Trouble understanding python modules

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gradoj
Posts: 27
Joined: Mon Aug 11, 2014 5:47 pm

Trouble understanding python modules

Post by gradoj » Fri Jun 12, 2015 10:38 pm

I've written a new module using the LED and UART modules for reference. I am struggling to understand a few points and was hoping someone could explain.

I can't get this function to work unless I remove the self_in variable. I don't understand how this works.

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STATIC mp_uint_t fsmc_obj_write(mp_obj_t self_in,mp_obj_t str)
{
...
}
I need the OBJ_2 function even though I have only on parameter - 'mp_obj_t str'. It seems my module does not know about 'self'.

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STATIC MP_DEFINE_CONST_FUN_OBJ_2(fsmc_obj_write_obj, fsmc_obj_write);

I haven't setup the instance properly in init0 which is probably related:

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#if defined(MICROPY_HW_ENABLE_FSMC)
SRAM_HandleTypeDef hsram = {.Instance = NULL};
NOR_HandleTypeDef exflash = {.Instance = NULL};
#endif
 
void fmsc_init0(void){
	#if defined(MICROPY_HW_ENABLE_FSMC)
	memset(&hsram, 0, sizeof(SRAM_HandleTypeDef));
	memset(&exflash, 0, sizeof(NOR_HandleTypeDef));
	// I don't get this
	//hsram.Instance = ;
	//exflash.Instance = ;
	
	#endif
}
Unlike the LED or UART module where you can have multiple instances of the object the FSMC has only one. Am I over complicating this is there a simpler or better way to do this? Thanks in advance.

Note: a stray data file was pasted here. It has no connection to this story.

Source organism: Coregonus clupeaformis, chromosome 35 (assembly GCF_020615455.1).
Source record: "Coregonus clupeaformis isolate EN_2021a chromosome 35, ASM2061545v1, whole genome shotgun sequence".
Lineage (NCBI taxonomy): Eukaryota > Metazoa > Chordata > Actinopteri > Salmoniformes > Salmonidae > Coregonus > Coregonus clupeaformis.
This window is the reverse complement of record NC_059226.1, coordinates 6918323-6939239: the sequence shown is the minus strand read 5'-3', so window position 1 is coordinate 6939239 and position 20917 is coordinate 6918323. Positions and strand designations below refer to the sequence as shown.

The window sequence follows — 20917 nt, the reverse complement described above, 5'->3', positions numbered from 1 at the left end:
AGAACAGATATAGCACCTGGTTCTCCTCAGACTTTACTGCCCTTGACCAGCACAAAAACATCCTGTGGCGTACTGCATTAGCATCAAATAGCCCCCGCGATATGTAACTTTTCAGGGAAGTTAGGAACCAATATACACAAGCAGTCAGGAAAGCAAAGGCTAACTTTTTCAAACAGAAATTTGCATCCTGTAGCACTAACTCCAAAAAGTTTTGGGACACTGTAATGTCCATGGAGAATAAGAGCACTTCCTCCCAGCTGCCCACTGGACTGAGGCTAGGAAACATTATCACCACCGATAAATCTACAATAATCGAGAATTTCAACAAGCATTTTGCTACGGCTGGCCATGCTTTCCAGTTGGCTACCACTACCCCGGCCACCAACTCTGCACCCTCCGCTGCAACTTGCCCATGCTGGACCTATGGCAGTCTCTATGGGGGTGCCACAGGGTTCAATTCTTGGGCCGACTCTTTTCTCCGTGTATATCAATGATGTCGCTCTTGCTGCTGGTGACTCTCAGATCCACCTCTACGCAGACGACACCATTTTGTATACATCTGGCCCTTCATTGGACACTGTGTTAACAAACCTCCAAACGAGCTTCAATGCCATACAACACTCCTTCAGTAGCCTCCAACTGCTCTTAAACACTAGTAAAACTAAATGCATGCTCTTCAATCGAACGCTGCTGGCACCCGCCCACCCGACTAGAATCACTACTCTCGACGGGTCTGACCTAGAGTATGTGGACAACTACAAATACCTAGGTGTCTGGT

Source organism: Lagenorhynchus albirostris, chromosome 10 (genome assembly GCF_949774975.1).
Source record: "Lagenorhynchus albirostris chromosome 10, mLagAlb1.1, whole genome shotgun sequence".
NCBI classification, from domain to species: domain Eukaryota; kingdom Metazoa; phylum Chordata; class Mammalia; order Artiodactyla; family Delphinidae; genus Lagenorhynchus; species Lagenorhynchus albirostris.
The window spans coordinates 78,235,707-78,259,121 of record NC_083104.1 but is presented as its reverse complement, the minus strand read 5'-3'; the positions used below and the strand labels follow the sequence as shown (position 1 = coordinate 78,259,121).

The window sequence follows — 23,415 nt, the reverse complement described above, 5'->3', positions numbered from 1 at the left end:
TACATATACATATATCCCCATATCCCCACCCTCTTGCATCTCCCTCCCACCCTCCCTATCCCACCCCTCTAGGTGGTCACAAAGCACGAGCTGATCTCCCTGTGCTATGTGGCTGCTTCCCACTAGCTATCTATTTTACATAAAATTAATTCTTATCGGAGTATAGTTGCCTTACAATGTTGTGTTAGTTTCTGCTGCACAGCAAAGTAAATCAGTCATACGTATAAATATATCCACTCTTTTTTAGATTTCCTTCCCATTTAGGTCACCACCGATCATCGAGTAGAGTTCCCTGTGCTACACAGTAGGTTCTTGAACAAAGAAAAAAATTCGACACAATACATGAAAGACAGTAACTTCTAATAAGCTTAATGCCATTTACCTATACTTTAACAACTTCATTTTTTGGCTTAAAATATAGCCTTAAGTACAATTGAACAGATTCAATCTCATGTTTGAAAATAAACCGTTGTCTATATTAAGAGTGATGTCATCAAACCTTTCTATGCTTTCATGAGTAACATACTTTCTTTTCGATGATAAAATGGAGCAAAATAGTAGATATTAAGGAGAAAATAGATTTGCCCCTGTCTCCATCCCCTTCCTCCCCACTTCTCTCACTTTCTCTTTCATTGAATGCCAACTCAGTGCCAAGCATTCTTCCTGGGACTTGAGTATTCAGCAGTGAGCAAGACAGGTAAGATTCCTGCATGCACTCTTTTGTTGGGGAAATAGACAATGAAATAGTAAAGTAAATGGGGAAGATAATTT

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dhylands
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Location: Peachland, BC, Canada
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Re: Trouble understanding python modules

Post by dhylands » Fri Jun 12, 2015 11:28 pm

So you can think of a module as a dictionary of stuff.

That stuff can be functions, constants, classes, or any other python object.

The module is pyb, which is defined in the modpyb.c file, and the module definition is here:
https://github.com/micropython/micropyt ... #L605-L609

If you do:

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>>> import pyb
>>> dir(pyb)
['__name__', 'bootloader', 'hard_reset', 'info', 'unique_id', 'freq', 'repl_info', 'wfi', 'disable_irq', 'enable_irq', 'stop', 'standby', 'main', 'repl_uart', 'usb_mode', 'hid_mouse', 'hid_keyboard', 'USB_VCP', 'USB_HID', 'have_cdc', 'hid', 'millis', 'elapsed_millis', 'micros', 'elapsed_micros', 'delay', 'udelay', 'sync', 'mount', 'Timer', 'rng', 'RTC', 'Pin', 'ExtInt', 'pwm', 'servo', 'Servo', 'Switch', 'SD', 'LED', 'I2C', 'SPI', 'UART', 'CAN', 'ADC', 'ADCAll', 'DAC', 'Accel', 'LCD']
then you'll see that each thing reported by dir comes from the globals table for the module:
https://github.com/micropython/micropyt ... #L513-L601

Now, one of the entries in pyb is UART: https://github.com/micropython/micropyt ... pyb.c#L582
If you query the type of pyb.UART, you'll see that its a type, and if you dir on it you'll see the methods, constants, etc:

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>>> type(pyb.UART)
<class 'type'>
>>> dir(pyb.UART)
['init', 'deinit', 'any', 'read', 'readall', 'readline', 'readinto', 'write', 'writechar', 'readchar', 'sendbreak', 'RTS', 'CTS']
pyb_uart_type is defined in uart.c: https://github.com/micropython/micropyt ... #L814-L823

The .make_new "slot" is what instantiates a new object. So when you do uart = pyb.UART(args) then the function registered against .make_new will be called.